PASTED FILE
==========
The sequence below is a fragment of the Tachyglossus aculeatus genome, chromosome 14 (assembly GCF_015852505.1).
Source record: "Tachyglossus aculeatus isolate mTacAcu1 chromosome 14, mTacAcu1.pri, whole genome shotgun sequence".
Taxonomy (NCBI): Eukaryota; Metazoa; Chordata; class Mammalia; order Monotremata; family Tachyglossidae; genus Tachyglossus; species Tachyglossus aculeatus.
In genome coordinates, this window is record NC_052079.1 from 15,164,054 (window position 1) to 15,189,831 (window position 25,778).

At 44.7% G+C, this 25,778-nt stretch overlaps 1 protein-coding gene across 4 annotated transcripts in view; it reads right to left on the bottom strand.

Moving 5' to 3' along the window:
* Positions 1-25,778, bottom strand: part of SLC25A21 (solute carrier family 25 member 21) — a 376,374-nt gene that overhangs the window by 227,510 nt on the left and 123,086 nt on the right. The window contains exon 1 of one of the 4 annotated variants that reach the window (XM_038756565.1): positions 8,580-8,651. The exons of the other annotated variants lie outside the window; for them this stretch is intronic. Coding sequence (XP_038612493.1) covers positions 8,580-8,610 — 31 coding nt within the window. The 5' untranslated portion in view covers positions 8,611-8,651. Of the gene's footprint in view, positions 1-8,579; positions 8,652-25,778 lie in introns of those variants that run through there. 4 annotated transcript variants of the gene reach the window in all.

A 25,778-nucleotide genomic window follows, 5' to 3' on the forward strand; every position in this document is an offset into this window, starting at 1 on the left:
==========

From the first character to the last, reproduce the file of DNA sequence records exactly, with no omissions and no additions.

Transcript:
The sequence below is a fragment of the Tachyglossus aculeatus genome, chromosome 14 (assembly GCF_015852505.1).
Source record: "Tachyglossus aculeatus isolate mTacAcu1 chromosome 14, mTacAcu1.pri, whole genome shotgun sequence".
Taxonomy (NCBI): Eukaryota; Metazoa; Chordata; class Mammalia; order Monotremata; family Tachyglossidae; genus Tachyglossus; species Tachyglossus aculeatus.
In genome coordinates, this window is record NC_052079.1 from 15,164,054 (window position 1) to 15,189,831 (window position 25,778).

At 44.7% G+C, this 25,778-nt stretch overlaps 1 protein-coding gene across 4 annotated transcripts in view; it reads right to left on the bottom strand.

Moving 5' to 3' along the window:
* Positions 1-25,778, bottom strand: part of SLC25A21 (solute carrier family 25 member 21) — a 376,374-nt gene that overhangs the window by 227,510 nt on the left and 123,086 nt on the right. The window contains exon 1 of one of the 4 annotated variants that reach the window (XM_038756565.1): positions 8,580-8,651. The exons of the other annotated variants lie outside the window; for them this stretch is intronic. Coding sequence (XP_038612493.1) covers positions 8,580-8,610 — 31 coding nt within the window. The 5' untranslated portion in view covers positions 8,611-8,651. Of the gene's footprint in view, positions 1-8,579; positions 8,652-25,778 lie in introns of those variants that run through there. 4 annotated transcript variants of the gene reach the window in all.

A 25,778-nucleotide genomic window follows, 5' to 3' on the forward strand; every position in this document is an offset into this window, starting at 1 on the left: